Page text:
Symbiosis is the relationship between two separate species living in close physical contact. Symbiosis, any of several living systems, including mutualism, commensalism, and parasitism, between representatives of two distinct organisms. Therefore, it contains both favorable (beneficial) and negative (unfavorable or harmful) relations. The participants are labeled as symbionts.
Symbiotic interactions are an important component of Ecosystems. In these relationships, different species of plants or animals that rely on one another for survival. They can share habitats or lifestyles, or interact in a particular way to benefit from another organism’s presence. Relationship between associates and their hosts can be described as mutualistic, commensal or parasitic. Both species profit from working together in a mutualistic partnership. Commensal species may not do damage to their hosts but profit from interacting with them. In reality, parasites feed off their host organism and hence inflict damage to the host.
A symbiosis is an established association or close living partnership between various species of organisms. Typically supporting one or both of the individuals concerned.
Symbioses may be ‘obligatory’ in which case the relationship among the two species is so interdependent that each organism is incompetent to survive without the other, or ‘optional’ in which the two species engage in a symbiotic partnership through choice, and can survive individually. Obligatory symbioses are frequently advanced over a long period of time, while facultative associations may be more modern, behavioral adaptations; facultative symbioses may develop into obligatory symbioses, given time.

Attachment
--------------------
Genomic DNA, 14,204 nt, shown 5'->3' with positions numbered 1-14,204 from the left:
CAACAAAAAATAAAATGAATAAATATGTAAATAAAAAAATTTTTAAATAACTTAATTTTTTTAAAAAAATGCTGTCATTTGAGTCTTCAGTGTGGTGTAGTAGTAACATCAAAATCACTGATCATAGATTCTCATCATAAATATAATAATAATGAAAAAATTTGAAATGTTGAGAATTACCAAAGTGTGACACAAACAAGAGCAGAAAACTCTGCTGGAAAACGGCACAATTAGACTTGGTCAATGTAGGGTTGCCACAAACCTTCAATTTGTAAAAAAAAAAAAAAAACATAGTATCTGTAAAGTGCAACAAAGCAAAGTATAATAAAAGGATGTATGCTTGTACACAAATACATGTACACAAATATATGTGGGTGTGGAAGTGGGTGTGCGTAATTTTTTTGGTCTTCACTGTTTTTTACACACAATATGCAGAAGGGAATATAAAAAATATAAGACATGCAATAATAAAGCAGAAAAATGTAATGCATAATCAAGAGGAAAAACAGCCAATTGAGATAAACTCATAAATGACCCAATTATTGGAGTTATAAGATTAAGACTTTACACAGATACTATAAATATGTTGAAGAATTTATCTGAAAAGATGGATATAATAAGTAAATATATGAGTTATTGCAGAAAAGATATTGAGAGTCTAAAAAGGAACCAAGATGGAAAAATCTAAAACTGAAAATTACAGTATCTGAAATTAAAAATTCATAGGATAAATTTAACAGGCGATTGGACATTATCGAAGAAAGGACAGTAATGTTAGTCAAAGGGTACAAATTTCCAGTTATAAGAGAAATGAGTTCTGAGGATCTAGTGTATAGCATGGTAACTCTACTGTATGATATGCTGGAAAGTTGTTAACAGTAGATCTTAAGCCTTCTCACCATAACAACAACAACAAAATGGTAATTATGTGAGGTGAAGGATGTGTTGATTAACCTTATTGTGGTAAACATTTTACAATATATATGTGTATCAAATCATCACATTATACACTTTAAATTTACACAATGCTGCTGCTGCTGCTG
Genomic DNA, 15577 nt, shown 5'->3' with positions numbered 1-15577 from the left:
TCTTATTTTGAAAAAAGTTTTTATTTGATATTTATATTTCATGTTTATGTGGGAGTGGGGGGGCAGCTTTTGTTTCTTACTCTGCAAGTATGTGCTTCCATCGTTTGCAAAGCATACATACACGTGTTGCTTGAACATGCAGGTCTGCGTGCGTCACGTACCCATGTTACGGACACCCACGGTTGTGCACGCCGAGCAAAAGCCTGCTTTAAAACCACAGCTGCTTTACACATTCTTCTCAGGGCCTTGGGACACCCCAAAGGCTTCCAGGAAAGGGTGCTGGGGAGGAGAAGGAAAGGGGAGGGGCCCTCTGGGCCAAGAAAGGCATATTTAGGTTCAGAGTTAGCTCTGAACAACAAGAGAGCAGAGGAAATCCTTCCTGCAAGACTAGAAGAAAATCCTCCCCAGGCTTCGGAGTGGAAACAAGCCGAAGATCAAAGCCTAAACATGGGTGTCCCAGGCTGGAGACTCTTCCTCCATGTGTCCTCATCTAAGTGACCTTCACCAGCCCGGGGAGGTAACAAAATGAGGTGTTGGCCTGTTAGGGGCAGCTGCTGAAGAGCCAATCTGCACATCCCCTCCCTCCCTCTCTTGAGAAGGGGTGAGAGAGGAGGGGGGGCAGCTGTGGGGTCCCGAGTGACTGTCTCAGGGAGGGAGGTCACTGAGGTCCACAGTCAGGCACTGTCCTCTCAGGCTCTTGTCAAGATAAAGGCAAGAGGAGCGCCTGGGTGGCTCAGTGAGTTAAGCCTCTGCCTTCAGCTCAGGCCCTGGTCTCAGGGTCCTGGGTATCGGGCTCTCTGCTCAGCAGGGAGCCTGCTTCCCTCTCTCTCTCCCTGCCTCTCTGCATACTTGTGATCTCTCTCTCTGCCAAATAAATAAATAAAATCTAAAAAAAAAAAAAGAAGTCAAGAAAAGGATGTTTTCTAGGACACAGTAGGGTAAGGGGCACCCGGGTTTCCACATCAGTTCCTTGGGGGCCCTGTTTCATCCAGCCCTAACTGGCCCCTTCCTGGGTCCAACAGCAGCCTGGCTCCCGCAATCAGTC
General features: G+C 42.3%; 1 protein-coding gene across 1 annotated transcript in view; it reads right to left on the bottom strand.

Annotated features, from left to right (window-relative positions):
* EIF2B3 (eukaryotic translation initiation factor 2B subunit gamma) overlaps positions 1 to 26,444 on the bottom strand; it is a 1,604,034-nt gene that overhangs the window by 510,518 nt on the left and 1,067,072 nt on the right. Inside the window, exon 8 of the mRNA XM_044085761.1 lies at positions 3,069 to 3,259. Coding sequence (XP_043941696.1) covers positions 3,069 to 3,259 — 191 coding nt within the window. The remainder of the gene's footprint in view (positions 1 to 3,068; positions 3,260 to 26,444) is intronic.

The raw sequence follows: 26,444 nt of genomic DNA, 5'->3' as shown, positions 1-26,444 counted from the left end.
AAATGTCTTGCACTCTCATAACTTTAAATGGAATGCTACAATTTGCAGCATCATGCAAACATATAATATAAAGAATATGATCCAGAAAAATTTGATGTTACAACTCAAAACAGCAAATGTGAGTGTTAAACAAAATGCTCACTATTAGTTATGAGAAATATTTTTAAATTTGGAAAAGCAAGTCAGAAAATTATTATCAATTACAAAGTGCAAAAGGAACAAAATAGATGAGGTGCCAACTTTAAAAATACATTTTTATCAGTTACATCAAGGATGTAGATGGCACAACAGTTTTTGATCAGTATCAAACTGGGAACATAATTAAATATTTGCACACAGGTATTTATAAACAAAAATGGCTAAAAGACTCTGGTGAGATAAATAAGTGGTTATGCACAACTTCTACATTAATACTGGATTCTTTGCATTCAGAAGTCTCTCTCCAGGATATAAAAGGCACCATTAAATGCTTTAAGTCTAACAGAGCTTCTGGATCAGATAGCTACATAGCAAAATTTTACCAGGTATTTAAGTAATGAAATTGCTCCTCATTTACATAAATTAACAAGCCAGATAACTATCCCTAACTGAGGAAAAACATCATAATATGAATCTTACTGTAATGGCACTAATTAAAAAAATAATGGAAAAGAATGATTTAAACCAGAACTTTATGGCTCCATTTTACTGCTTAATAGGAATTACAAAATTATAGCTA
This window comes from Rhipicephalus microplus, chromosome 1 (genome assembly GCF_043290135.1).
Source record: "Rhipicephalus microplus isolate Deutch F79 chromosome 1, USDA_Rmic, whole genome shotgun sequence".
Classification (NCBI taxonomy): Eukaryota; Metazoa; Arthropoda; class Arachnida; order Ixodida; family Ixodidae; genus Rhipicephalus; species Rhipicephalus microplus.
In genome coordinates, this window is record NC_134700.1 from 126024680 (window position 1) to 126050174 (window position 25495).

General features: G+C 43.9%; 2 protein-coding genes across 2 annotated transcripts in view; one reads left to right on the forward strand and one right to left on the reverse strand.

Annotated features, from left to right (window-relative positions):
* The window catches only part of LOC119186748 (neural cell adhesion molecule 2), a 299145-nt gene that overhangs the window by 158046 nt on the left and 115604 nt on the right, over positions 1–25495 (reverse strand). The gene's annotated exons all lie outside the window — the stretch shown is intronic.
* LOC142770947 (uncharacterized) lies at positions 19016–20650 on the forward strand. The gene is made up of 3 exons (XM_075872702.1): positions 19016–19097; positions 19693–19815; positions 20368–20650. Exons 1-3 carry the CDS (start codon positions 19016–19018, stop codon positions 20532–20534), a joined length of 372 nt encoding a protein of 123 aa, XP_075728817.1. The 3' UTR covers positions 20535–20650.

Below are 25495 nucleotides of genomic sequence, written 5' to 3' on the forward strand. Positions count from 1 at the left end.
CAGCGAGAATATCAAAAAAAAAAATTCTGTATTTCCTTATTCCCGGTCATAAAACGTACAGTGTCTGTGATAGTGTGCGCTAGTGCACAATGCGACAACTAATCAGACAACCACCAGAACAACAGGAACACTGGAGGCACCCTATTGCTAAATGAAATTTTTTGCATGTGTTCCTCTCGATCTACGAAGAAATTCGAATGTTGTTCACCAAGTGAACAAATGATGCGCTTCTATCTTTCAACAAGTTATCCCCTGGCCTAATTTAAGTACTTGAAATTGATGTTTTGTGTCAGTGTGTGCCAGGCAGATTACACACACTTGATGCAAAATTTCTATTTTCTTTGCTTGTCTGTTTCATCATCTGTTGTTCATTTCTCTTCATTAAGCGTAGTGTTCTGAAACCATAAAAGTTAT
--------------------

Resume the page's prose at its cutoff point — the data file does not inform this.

Endosymbiosis is a symbiotic connection that happens when one of the symbiotic partners resides within the other’s body. Endosymbiosis can occur either inside the cells of the ‘host’ organism (intercellular symbiosis), or outside the cells (extracellular symbiosis).
In the other side, ectosymbiosis is a symbiotic arrangement in which one cell, like the lining of the digestive tract, resides on the host’s body surface, including exocrine glands such as sweat and mucus.
Different types of Symbiosis
Mutualisms are a form of symbiosis in which the interaction benefits both symbiotic partners, often resulting in a significant fitness gain for either or both parties. Mutualism may take the form of relationships between resource and resource, relationships between service and property or relationships between service and service.
Resource-resource mutualisms (also known as ‘trophic mutualisms’) occur through the exchange between the two organisms involved of one resource for another. Mutualisms of resources that commonly exist between an autotrophic (a photosynthesizing organism) and a heterotrophic (an organism that will consume or digest food for energy gain). Most plants have a trophic mutualism called a mycorrhizal association. That is a symbiosis between the plant roots and a champignon. The fungus colonizes the roots of the plants and provides carbohydrates, sucrose, and glucose. In exchange, the plant benefits from the higher capacity of the fungi to absorb water and minerals.
Mutualism of services-resources happens in exchange for a benefit charge when the symbiotic partners offer a service. The interaction between plants and their pollinators is one of the most well-known examples. By visiting the plant to obtain energy-rich nectar, the pollinator provides the plant with the advantage of being pollinated while ensuring the delivery of his own pollen as he visits more plants of the same nature.